The Coal Plant Next Door

Sullivan Slough (Des Moines County) is a bottomland floodplain wetland (i.e., a river swamp) with two neighbors next door; both neighbors are critical to the life of this wetland. The obvious neighbor is the Mississippi River—the slough is essentially a backwater on the river, flooded when river levels are high. The other neighbor is the Burlington generating station, a coal-fired power plant whose stack is visible from the swamp.


We’ve discussed the connection between the river and adjacent floodplain wetlands, such as when we visited Mount Sterling Marsh in Van Buren County, and last week at Sny Magill in Clayton County (connecting the wetland both to the adjacent Mississippi River, and to air pollution—from nuclear weapons (!!). Here at Sullivan Slough, the river had been high enough to make access to this site impossible until just before my trip; the evidence of recent flooding was obvious.

OK class, who can point out a field indicator of wetland hydrology?

What is less obvious is the connection between the power plant and the wetland. Flooding by the river makes it more complicated; river water can bring things in or carry things out of the swamp. High enough water will overwhelm the access road or other barriers. The wetland will be inundated (swamped) with river water.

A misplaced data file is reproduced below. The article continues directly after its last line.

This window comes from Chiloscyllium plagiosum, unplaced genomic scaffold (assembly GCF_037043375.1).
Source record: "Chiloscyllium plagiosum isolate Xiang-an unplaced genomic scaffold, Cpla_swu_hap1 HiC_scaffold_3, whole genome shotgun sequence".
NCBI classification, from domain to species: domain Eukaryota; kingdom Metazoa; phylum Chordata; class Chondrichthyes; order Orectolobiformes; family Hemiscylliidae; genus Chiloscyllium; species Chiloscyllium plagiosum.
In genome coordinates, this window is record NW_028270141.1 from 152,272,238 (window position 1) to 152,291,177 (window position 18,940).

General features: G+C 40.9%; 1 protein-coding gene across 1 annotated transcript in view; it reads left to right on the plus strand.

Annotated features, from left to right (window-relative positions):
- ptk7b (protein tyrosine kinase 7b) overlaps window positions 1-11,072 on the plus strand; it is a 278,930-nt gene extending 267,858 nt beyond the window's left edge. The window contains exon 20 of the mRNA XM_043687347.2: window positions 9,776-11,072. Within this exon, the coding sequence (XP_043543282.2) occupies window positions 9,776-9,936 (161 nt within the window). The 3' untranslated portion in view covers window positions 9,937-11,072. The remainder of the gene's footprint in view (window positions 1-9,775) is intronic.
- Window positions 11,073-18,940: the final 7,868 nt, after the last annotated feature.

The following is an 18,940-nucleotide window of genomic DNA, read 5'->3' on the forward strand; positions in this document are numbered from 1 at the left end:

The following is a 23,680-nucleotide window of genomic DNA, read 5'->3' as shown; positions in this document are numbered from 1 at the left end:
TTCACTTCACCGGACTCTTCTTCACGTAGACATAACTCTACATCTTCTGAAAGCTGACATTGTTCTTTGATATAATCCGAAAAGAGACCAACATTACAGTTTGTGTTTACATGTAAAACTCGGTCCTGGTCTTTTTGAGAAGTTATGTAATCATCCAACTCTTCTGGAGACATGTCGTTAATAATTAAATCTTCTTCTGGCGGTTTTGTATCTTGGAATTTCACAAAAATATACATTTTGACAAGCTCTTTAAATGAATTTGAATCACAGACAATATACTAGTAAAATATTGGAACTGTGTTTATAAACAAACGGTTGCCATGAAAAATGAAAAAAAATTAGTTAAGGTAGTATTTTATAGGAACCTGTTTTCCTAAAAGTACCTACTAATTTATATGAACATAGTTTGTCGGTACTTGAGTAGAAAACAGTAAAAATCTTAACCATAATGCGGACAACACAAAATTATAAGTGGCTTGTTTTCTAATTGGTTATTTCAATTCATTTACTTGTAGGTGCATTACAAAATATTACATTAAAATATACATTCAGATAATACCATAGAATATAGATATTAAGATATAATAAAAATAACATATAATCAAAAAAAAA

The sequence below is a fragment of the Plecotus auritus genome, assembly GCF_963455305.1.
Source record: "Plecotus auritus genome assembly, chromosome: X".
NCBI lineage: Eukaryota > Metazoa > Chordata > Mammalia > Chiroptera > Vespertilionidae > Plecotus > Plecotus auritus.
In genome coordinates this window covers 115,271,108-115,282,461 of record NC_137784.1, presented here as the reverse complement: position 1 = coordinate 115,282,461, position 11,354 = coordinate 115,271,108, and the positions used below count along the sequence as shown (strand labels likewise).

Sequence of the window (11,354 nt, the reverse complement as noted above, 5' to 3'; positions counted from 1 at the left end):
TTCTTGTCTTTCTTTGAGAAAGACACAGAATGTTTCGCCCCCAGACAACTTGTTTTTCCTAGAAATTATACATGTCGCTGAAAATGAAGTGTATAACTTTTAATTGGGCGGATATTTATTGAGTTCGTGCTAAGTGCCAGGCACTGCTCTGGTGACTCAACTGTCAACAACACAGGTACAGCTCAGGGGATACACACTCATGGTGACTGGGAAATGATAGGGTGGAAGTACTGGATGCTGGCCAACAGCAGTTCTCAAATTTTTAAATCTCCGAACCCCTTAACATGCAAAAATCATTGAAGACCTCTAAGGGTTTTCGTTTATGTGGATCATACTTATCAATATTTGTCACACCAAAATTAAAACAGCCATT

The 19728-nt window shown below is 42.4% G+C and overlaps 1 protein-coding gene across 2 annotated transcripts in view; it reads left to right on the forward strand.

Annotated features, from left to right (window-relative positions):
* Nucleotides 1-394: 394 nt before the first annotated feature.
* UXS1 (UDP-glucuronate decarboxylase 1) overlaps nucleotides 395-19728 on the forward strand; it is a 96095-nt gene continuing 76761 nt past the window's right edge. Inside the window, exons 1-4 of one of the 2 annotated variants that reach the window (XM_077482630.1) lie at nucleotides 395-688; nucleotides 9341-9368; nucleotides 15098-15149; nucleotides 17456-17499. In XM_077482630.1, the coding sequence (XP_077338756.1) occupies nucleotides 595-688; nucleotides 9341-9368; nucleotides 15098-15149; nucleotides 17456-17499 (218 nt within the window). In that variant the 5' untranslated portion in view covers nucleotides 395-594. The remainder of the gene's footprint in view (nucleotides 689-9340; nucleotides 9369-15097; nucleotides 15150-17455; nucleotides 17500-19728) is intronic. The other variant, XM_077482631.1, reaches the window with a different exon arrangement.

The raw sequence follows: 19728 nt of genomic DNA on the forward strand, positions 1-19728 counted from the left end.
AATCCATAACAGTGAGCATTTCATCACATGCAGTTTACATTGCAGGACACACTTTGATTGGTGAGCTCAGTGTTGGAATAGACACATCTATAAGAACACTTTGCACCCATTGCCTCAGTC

The road looks great now, but it was surely a mess a few days before.

In addition to the effects of the river flooding, the wetland will receive pollutants from the power plant next door. The smoke stack spreads air pollutants far and wide; only a small fraction will land in this slough. But, some of it will. And emissions are significant. According to EPA data for 2014 (most recent available), 3657 tons (3300 metric tons) of sulfur dioxide was released by the plant; this reacts with moisture in the air to form sulfuric acid, a component of acid precipitation (“acid rain”). Likewise, nitrogen oxides produce nitric acid; the plant emitted just over a thousand tons (900+ metric tons). In 2005, the plant released 55 pounds (25 kilos) of mercury. Compared to many tons of other pollutants, that seems negligible; yet mercury is very toxic, and it becomes concentrated as it moves up the food chain. And mercury is a liquid metal…it doesn’t biodegrade. Mercury is forever. The EPA also has information about mercury from power plants, and efforts to control this major source of pollution.

But let me end with some good news: that power plants is scheduled to become a better neighbor. According to a report from the Sierra Club, the plant “Will transition from
coal by December 31, 2021”—something to make us all breathe a little easier…especially the life at Sullivan Slough.


Author: Paul Weihe

Associate Professor of Biology at Central College, traditional author (Textbook of Limnology, Cole & Weihe, 5th ed.; Waveland Press), and now...blogger!

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